Night Before & Day Of: Stay The Course!
This is not the time to try any crazy nutrition or work-out routine. Rather, stick to what your body is used to to avoid any wedding day disasters.
A new way of eating or eating foods your body may not be used to is unwise on this important day. For example, if your diet is not generally comprised of many foods high in fiber, like cruciferous vegetables, beans, and whole grains, it would not be advisable to eat these types of foods the day of. These foods can cause some bloating and gas in some people, especially if they’re not generally present in the diet. Foods that don’t generally cause bloat and are easy to eat on queasiness include eggs, chicken, cooked vegetables, brown rice, whole grain toast, and quinoa.
Make sure to start the day with a balanced breakfast with a serving of a protein-rich food such as eggs or Greek yogurt. To keep your energy levels up, try mini meals. Also, stay hydrated and drink plenty of fluids the day before and first thing in the morning. Continue to sip on water consistently throughout the day. It also may be wise to avoid carbonated beverages since they can lead to bloating. It’s also a good rule of thumb to drink at least one cup of water in between each alcoholic drink. Stick to alcoholic beverages your body is familiar with to prevent any surprise reactions.
For the night before the big day, it’s very important to continue to stick to your fitness routine. Many brides find that an active recovery day such as light yoga and/or stretching is the most beneficial. This type of workout can help release nerves and tension both physically and mentally for a better night’s sleep.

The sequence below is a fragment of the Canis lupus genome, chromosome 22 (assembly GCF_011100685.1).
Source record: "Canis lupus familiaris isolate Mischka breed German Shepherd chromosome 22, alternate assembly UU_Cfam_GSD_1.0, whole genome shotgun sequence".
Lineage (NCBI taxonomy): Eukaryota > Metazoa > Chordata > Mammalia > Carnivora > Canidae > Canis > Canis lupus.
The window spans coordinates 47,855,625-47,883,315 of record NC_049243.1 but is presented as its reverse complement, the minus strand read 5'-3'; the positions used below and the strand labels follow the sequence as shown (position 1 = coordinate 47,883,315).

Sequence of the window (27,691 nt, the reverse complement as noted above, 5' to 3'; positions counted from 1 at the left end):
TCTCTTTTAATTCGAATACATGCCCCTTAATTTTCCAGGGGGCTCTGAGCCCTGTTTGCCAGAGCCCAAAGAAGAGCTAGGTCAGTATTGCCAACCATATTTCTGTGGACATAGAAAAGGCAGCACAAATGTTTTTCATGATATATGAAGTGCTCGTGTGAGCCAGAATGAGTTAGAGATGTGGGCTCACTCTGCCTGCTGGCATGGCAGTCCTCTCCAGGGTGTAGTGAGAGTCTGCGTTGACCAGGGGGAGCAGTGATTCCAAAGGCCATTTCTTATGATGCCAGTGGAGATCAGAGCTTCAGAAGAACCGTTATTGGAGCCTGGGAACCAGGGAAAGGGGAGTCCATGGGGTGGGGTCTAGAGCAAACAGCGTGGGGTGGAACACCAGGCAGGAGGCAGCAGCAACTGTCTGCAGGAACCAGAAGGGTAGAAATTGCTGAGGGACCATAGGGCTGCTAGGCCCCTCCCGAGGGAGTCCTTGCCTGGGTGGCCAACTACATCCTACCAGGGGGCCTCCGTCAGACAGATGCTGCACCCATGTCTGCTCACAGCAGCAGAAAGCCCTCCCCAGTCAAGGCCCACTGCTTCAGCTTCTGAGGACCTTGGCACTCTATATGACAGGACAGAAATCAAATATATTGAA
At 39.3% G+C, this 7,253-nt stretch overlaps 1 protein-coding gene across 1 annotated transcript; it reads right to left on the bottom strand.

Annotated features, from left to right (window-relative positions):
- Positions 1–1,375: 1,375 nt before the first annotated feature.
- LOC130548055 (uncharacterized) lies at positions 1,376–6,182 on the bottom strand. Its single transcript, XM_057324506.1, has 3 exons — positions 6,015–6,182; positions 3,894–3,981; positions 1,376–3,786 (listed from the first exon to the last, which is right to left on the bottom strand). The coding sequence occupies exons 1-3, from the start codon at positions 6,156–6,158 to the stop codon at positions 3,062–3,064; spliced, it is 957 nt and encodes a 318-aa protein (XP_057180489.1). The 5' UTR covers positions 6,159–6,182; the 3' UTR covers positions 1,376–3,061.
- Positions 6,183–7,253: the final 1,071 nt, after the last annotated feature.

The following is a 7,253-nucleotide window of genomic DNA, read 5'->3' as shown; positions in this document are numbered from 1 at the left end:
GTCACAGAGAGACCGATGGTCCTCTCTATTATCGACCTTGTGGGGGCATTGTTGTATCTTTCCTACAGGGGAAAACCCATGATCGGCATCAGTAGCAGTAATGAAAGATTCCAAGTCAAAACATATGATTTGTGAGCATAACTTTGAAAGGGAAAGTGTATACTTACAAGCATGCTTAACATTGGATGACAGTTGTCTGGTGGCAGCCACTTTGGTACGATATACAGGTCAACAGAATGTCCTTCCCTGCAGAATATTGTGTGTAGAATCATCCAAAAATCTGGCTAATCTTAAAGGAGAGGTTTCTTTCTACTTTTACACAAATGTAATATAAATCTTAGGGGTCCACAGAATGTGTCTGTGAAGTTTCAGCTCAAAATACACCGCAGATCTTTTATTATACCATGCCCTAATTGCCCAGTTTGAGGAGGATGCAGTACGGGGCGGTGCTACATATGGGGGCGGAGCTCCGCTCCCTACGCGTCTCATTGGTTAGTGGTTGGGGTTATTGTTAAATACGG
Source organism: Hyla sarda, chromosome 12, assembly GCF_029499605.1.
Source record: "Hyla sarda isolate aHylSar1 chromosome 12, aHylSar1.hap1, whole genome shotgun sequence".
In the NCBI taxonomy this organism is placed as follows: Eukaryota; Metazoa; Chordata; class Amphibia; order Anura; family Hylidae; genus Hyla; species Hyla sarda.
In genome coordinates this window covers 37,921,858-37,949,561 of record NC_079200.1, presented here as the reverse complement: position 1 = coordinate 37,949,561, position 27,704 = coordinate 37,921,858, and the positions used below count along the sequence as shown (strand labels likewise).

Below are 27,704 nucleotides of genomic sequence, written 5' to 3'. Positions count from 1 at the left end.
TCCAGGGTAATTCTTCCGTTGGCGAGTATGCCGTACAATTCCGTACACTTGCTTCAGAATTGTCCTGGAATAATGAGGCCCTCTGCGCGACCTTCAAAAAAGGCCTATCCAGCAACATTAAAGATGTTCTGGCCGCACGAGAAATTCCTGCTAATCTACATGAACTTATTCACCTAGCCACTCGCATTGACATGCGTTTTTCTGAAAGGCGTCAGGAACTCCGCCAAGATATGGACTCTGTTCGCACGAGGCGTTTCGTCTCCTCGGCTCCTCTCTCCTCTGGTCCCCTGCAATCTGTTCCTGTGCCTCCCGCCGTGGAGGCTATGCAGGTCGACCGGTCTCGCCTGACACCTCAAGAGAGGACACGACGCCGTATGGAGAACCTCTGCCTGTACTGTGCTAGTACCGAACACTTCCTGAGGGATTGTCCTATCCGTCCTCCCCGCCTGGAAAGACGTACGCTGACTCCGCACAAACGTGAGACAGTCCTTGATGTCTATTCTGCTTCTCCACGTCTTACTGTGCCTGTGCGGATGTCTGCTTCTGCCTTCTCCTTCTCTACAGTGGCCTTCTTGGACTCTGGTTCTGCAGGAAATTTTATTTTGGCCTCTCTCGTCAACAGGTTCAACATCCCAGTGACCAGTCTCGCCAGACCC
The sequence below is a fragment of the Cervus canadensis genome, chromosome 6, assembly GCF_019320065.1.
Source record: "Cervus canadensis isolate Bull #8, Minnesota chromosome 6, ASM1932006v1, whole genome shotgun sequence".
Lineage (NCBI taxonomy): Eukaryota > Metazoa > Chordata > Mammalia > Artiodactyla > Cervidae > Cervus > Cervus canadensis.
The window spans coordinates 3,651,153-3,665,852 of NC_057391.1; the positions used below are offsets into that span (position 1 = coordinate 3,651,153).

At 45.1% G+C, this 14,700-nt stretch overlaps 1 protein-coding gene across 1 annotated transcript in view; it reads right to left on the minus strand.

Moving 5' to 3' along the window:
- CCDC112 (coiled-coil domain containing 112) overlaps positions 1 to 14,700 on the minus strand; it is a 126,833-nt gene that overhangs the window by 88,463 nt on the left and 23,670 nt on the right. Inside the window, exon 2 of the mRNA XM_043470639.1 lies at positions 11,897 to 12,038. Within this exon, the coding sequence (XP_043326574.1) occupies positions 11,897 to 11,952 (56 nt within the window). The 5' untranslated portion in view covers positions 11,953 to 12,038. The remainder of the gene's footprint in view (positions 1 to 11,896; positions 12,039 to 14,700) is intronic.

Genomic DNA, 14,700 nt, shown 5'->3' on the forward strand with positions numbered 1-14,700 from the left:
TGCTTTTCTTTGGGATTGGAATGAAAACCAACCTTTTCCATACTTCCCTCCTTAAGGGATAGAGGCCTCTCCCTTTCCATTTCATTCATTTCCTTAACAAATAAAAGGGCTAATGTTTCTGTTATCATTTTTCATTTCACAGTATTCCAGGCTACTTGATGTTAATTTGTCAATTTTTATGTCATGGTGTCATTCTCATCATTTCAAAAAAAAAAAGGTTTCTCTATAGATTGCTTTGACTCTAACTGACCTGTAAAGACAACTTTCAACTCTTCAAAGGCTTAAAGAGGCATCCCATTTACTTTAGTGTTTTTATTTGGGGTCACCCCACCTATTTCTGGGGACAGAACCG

On the morning of your wedding, if you have time and have gotten enough rest the night before, many brides find it beneficial to go for a light jog or take an on-demand Pilates or yoga class (if you are unable to find a studio at your wedding location). There are also brides who coordinate a group fitness class with their wedding party before hair and makeup arrives. Whichever exercise you choose, remember to implement mostly active recovery moves and not push yourself too hard to make sure you avoid potential injury. If you do not have time to workout, it may be helpful to set aside 10 minutes of deep breathing, meditation, and/or grounding (sitting and focusing your attention to your feet heavy on the floor) so that you are able to de-stress and calm your mind.
After the Wedding: Keep Up The Good Work!
Of course your plan doesn’t need to be as strict, but it’s such a shame for brides to make all of these changes and then to gain the weight back, or let their health fall by the wayside. Come up with some new short-term goals, e.g. a friend’s wedding coming up, a high school reunion. We suggest working with professionals to help keep you accountable and set up a realistic and long-term plan.
If you are looking for the EASIEST and most realistic weight loss program - that works for the LONG term (it incorporates weekly meal plans, how to stop stress & boredom eating, AND an accountability group) - check out my program HERE!